There’s an old adage that says there are only twelve possible plotlines, and Shakespeare wrote them all. The same could be true of network television. The moment a trend has been established, everyone jumps on the bandwagon. In the current climate, crime shows/police dramas are in vogue, and Jason Sherman’s new play Copy That takes us into the hothouse environment of the writers’ room where the latest entry into that genre is being hashed out.
Copy That is clearly a satire with Sherman deliberately filling his own play with the stereotypes and predictabilities that ensure the banality of network television. In fact, one of the most enjoyable features of Copy That is just how many clichés Sherman manages to cram into the play. In short, the substance of Copy That comes from its seeming superficiality. Sherman wants us to guess what is going to happen next because network television is all about the known. After all, it’s cable and streaming services that bring us the new and the different.
The new show that has won network approval is called Hostages, the focus being the six-person team (culturally and gender diverse, of course) that handles hostage situations. Peter (Richard Waugh) is the showrunner, Danny (Jeff Lillico) is the senior writer, while the juniors, Maia (Emma Ferreira) and Colin (Tony Ofori) are there because they are a woman and a Black man who have been foisted upon Peter. There is also the producer Elsa (Janet-Laine Green), who apparently has a great track record in getting shows on the air.
The writers use post-its and diagrams to keep track of the major arc of each show, as well as individual arcs for the hostage team members. For example, one is an alcoholic, another is pregnant, As Copy That opens, they are working on the fourth show, having put the pilot and the first two episodes to bed. Peter and Danny allow a smidgeon of respect for Colin, but poor Maia is relegated to taking notes, and none of her suggestions are even considered. The experienced Peter and Danny, who understand the rules, keep the plots within the accepted limits, for example, none of the Hostages team must ever be viewed as racist.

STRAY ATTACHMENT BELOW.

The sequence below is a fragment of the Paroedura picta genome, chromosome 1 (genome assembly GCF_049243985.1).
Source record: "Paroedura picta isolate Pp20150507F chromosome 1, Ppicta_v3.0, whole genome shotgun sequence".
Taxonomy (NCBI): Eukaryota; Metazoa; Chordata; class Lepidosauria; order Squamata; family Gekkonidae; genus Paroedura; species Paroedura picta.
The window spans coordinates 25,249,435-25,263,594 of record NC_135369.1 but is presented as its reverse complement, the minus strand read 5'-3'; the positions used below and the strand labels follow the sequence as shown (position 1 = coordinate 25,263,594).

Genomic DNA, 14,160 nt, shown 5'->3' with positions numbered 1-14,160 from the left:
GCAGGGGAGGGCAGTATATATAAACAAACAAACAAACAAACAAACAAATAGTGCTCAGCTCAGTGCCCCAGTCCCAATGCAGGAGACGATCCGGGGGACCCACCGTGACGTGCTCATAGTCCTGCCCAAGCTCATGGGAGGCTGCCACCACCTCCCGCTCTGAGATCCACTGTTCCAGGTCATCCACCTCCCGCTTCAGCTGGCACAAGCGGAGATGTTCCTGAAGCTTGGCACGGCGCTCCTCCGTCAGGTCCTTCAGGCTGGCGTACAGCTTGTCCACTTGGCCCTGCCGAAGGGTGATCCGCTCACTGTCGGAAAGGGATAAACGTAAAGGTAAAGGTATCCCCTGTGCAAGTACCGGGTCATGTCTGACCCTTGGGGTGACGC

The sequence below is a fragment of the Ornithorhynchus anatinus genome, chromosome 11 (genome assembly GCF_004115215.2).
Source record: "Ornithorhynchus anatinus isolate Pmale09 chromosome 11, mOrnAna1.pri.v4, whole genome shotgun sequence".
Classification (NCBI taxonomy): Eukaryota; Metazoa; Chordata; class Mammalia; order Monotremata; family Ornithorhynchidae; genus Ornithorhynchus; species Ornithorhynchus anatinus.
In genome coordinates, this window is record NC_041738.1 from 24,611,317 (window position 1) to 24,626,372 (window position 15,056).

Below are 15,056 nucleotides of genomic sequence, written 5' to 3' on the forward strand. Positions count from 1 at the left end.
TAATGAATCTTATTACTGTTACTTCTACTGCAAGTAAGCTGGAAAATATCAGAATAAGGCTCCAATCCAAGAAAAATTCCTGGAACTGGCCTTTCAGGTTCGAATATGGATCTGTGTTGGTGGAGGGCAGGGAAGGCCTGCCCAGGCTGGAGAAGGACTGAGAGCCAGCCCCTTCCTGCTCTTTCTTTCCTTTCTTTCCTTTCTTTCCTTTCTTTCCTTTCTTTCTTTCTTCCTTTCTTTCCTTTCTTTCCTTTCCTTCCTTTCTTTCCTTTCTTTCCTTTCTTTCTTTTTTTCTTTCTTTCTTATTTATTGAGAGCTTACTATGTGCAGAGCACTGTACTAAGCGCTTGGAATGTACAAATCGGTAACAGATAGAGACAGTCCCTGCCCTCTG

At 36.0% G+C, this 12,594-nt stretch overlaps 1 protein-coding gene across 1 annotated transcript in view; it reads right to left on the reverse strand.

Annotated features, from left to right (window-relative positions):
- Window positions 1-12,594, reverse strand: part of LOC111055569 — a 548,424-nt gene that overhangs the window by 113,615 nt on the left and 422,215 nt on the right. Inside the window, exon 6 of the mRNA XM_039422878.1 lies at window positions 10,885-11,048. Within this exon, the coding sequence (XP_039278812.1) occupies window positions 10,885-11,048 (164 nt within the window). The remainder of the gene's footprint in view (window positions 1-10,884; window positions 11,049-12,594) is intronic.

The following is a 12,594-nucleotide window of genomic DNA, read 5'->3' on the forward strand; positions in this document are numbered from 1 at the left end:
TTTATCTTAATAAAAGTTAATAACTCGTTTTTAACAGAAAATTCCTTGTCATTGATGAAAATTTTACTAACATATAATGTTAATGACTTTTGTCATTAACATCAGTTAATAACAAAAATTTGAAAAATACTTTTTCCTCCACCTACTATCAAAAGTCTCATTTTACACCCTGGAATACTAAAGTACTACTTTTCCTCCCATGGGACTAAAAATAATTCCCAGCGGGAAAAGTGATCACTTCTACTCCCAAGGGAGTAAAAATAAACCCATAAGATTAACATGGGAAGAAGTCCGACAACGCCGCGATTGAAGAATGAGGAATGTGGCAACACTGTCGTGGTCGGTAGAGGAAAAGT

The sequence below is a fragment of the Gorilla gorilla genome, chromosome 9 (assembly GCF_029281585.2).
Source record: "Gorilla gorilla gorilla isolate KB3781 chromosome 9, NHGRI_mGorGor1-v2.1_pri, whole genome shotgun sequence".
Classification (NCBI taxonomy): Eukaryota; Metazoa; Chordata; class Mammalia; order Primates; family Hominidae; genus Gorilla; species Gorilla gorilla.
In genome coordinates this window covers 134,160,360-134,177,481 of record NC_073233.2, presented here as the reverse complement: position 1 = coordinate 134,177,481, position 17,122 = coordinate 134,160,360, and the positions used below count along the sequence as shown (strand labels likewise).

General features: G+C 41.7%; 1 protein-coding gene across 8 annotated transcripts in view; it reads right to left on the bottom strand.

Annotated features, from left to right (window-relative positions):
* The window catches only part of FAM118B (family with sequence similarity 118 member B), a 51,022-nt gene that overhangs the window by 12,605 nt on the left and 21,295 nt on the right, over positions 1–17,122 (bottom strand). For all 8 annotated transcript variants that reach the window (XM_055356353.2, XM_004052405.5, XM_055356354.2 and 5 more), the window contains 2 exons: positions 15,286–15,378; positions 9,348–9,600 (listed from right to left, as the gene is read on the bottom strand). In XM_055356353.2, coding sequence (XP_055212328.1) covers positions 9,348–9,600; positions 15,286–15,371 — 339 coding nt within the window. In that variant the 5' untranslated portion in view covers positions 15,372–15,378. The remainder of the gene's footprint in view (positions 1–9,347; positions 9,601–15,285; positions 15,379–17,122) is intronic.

Elsa, who is a voice on speakerphone until the second act, keeps making impossible demands for changes, which Peter and the writers carry out with unquestioning obedience. How they negotiate this barrage of conflicting information is another fun aspect of Copy That. When a real life incident happens to Colin involving a racist policeman, the tension in an already taut atmosphere increases a hundred-fold, and prejudices and biases within the writers themselves are laid bare. We also witness the backstabbing as each writer is, in reality, out for himself or herself. Elsa also plays them against each other. The conclusion is that a writers’ room is like the court of the Borgias in terms of intrigue and self-advancement.
Director Jamie Robinson has imposed speed to represent pacing, and the first few minutes of the play are incomprehensible as everyone but Waugh garbles his or her lines. When the actors do settle down to proper pacing, you still get the hothouse hive of creativity, but at least you can make out the words. There are some strong performances, particularly from Waugh, and each character does get to show individuality. Elsa is, admittedly over the top, but that is implicit in Sherman’s writing. Rachel Forbes’ set is suitably scruffy, while Jareth Li’s lighting is all bright lights and no shadows.
As amusing as Copy That is, there are some serious things going on. We see the writers toss concepts around as they struggle to create the fourth show, but we know that all their ideas have been done a million times before. The agony and ecstasy of creation is undermined by the shallow limits of their muted imaginations.
Tarragon Theatre, Copy That, by Jason Sherman, directed by Jamie Robinson, Tarragon Mainspace, Nov. 6 to Dec. 8, 2019.